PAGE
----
The Original Freeskier, Scot Schmidt, at 50

Interview: 'An inspiration is all you can hope to be.' - S.S.

Scot Schmidt, left, and Greg Stump at a preview screening of Stump's film, 'Legend of Aahhhs,' at Aspen's Wheeler Opera House, Nov. 2010. Photo: T. Mutrie

Scot Schmidt, left, and Greg Stump at a preview screening of Stump's film, 'Legend of Aahhhs,' at Aspen's Wheeler Opera House, Nov. 2010. Photo: T. Mutrie

By John Clary Davies

Scot Schmidt doesn’t need an introduction. Perhaps, though, an update: In winter, the original freeskier serves as an ambassador for the Yellowstone Club. He is sponsored by the Swiss ski company Stockli and The North Face, and is featured in Greg Stump’s upcoming film, Legend of Aahhhs. Otherwise, he lives with his family—he has kids ages 11, 18 and 20—in Santa Cruz, Calif., where he surfs and wave sails. Here, in a conversation with on his 50th birthday, July 21, Schmidt reflects on his 27-year professional ski career.

Scot Schmidt cover shot, October 1990. Photo: Scott Markewitz

Scot Schmidt cover shot, October 1990. Photo: Scott Markewitz

'Aspen Extreme' cover shot, February 1993, with Schmidt, XXX, with XXX. Photo: XXX

'Aspen Extreme' cover shot, February 1993, with Schmidt, left, and Doug Coombs, in the Selkirks. Photo: Gary Brettnacher

Schmidt on Eagle's Nest (aka McConkey's) at Squaw, from the pages Powder Magazine, spring 1985. Photo: Hank de Vre

Schmidt on Eagle's Nest (aka McConkey's) at Squaw, from the pages Powder Magazine, spring 1985. Photo: Hank de Vre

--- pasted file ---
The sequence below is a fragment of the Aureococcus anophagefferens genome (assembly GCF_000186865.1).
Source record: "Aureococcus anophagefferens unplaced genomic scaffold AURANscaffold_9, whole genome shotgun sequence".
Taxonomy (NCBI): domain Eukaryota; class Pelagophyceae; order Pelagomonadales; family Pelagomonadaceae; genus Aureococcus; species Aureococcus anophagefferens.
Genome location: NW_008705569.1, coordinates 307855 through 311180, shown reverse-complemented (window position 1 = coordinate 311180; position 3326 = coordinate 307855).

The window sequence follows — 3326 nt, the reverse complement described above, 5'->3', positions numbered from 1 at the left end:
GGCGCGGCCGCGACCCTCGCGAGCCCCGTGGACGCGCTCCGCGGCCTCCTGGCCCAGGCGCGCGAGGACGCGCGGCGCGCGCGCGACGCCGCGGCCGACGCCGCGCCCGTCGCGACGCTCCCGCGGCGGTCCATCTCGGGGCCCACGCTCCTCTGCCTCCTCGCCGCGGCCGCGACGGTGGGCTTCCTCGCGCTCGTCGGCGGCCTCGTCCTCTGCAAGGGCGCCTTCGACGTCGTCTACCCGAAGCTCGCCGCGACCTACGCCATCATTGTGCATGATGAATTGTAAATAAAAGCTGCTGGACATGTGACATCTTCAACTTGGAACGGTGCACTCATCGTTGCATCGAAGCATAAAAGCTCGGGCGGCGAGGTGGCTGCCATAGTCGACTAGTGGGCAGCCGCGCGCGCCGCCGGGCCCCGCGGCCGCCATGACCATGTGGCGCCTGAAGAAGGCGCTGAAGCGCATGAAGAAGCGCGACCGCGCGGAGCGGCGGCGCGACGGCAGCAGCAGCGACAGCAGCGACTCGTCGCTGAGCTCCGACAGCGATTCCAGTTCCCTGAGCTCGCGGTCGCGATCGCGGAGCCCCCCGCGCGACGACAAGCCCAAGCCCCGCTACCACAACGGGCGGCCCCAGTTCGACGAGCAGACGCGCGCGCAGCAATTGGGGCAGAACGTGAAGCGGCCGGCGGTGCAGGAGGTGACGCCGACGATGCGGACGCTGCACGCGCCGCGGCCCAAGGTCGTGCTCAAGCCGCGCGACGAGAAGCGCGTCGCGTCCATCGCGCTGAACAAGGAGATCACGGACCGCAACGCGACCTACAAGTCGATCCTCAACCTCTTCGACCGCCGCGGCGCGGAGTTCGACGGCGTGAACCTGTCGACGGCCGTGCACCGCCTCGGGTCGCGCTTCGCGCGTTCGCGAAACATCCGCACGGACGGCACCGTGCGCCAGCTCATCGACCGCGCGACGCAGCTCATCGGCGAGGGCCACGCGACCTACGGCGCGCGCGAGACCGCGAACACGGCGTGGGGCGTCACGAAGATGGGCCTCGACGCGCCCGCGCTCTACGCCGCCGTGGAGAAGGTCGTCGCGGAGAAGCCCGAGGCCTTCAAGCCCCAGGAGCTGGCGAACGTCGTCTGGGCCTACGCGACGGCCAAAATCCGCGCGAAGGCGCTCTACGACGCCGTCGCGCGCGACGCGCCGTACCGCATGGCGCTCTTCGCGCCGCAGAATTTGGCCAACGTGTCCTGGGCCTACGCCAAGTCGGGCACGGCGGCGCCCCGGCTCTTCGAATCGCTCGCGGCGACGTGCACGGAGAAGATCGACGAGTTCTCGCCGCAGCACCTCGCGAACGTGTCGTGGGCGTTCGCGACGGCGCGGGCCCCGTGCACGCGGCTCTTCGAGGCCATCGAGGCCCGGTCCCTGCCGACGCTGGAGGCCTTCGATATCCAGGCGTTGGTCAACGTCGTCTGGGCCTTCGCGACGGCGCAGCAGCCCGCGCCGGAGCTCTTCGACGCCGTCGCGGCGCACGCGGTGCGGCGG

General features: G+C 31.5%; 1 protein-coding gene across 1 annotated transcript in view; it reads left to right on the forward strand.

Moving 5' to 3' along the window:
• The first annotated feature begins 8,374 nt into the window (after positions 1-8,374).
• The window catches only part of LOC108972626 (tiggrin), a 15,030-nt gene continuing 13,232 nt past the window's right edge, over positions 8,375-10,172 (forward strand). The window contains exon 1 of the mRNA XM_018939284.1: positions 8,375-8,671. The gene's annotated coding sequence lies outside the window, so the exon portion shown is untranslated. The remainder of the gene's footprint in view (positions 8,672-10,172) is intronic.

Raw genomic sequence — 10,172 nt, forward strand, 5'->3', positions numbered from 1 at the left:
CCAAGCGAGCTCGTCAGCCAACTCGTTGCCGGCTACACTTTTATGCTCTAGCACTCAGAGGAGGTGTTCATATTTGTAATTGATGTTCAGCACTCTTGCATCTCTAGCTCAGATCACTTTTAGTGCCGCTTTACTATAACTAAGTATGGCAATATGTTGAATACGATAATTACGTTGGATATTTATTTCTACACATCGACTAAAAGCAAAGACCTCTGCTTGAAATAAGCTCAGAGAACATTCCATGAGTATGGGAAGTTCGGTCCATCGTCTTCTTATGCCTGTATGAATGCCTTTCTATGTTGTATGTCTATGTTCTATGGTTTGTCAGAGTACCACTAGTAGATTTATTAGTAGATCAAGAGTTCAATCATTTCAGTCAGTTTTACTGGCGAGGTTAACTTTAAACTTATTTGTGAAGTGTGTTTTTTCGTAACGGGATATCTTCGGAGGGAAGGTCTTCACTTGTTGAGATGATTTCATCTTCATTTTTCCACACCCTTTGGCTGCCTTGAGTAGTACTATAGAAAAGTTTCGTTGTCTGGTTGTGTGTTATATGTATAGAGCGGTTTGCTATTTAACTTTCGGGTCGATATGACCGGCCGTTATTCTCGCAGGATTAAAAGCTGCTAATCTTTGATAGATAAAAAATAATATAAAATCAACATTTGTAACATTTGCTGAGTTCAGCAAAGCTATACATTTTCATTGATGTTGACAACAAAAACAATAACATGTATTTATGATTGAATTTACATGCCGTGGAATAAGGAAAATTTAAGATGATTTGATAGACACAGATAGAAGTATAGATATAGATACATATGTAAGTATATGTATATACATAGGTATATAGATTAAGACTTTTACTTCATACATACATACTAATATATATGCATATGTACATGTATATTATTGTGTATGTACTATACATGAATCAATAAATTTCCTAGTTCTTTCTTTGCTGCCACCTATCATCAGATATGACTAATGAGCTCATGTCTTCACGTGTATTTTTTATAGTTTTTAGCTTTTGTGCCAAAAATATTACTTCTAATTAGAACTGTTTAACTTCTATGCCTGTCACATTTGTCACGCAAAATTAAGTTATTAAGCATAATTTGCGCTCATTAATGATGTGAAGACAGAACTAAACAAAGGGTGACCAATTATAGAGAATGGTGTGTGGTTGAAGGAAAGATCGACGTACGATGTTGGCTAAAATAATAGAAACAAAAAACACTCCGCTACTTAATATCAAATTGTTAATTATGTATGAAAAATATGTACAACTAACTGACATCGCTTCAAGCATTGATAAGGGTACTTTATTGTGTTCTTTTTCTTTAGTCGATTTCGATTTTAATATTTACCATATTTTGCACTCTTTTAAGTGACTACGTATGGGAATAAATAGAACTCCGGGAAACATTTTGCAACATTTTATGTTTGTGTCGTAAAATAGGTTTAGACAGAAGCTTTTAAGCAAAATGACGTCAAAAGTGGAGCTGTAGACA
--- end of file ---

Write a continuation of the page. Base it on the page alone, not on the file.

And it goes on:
I made a conscious choice when I was 14 or 15. I just remember making a decision after I had won some races and was stoked. I decided I was going to be a skier. I didn’t care what anybody said, I was going to follow it. It’s tough when your parents say that’s not very practical, and you’re not being encouraged. I basically ran away from home to chase my dream.

I won a DH and a GS and afterward my coach pulled me aside and said I had potential. He advised me to get out of the state. Luckily, I chose Squaw Valley. … I tried to get to the FIS races. I had the points but didn’t have the dollars. I didn’t make it.

The same year I fell out of racing I ended up in a Warren Miller film (Ski Time). I didn’t think too much of it. A couple weeks later I got a letter from Warren and he said it was the most spectacular footage he had ever seen and wondered if I was interested in travelling around world with his film crew.

I struggled forever. After about six years of getting free trips and free skis and free jackets, I hit a wall. I was so broke. Nobody would pay me. Warren Miller wouldn’t pay. If you didn’t like it they’d take the next guy in line. I put my foot down and hung in there.

North Face was the first to sign a contract with me. Then K2 and Salomon, and all of a sudden I had four endorsement deals and I was on my way. I had a steady income. It took six years to convince them to sign a freeskier. I was the first freeskier signed in the industry in mid ’80s. I was in magazines and in films, yet nobody would pay for it. We were risking our lives and couldn’t understand why we couldn’t be compensated. We tried to demand some rate so that we could do this professionally, but there is always some guy that will take your spot for free skis.